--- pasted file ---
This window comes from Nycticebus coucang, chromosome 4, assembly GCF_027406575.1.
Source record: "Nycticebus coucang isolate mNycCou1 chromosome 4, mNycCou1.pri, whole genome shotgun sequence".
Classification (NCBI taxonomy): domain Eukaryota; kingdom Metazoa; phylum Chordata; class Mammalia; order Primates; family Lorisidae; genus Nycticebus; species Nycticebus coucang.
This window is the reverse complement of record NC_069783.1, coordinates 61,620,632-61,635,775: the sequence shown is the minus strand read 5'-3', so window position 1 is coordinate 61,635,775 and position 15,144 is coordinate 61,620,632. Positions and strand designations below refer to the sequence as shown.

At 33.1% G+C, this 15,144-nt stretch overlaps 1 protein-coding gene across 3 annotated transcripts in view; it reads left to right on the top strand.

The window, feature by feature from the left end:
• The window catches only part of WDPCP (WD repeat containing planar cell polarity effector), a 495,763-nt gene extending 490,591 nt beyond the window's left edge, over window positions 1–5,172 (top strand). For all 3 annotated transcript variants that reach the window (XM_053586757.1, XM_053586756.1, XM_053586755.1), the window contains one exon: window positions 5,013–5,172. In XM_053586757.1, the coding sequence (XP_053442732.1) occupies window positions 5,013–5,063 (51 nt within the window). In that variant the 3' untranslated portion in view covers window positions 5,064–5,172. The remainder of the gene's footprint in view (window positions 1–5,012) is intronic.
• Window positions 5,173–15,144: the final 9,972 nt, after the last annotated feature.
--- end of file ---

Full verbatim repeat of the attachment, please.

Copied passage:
This window comes from Nycticebus coucang, chromosome 4, assembly GCF_027406575.1.
Source record: "Nycticebus coucang isolate mNycCou1 chromosome 4, mNycCou1.pri, whole genome shotgun sequence".
Classification (NCBI taxonomy): domain Eukaryota; kingdom Metazoa; phylum Chordata; class Mammalia; order Primates; family Lorisidae; genus Nycticebus; species Nycticebus coucang.
This window is the reverse complement of record NC_069783.1, coordinates 61,620,632-61,635,775: the sequence shown is the minus strand read 5'-3', so window position 1 is coordinate 61,635,775 and position 15,144 is coordinate 61,620,632. Positions and strand designations below refer to the sequence as shown.

At 33.1% G+C, this 15,144-nt stretch overlaps 1 protein-coding gene across 3 annotated transcripts in view; it reads left to right on the top strand.

The window, feature by feature from the left end:
• The window catches only part of WDPCP (WD repeat containing planar cell polarity effector), a 495,763-nt gene extending 490,591 nt beyond the window's left edge, over window positions 1–5,172 (top strand). For all 3 annotated transcript variants that reach the window (XM_053586757.1, XM_053586756.1, XM_053586755.1), the window contains one exon: window positions 5,013–5,172. In XM_053586757.1, the coding sequence (XP_053442732.1) occupies window positions 5,013–5,063 (51 nt within the window). In that variant the 3' untranslated portion in view covers window positions 5,064–5,172. The remainder of the gene's footprint in view (window positions 1–5,012) is intronic.
• Window positions 5,173–15,144: the final 9,972 nt, after the last annotated feature.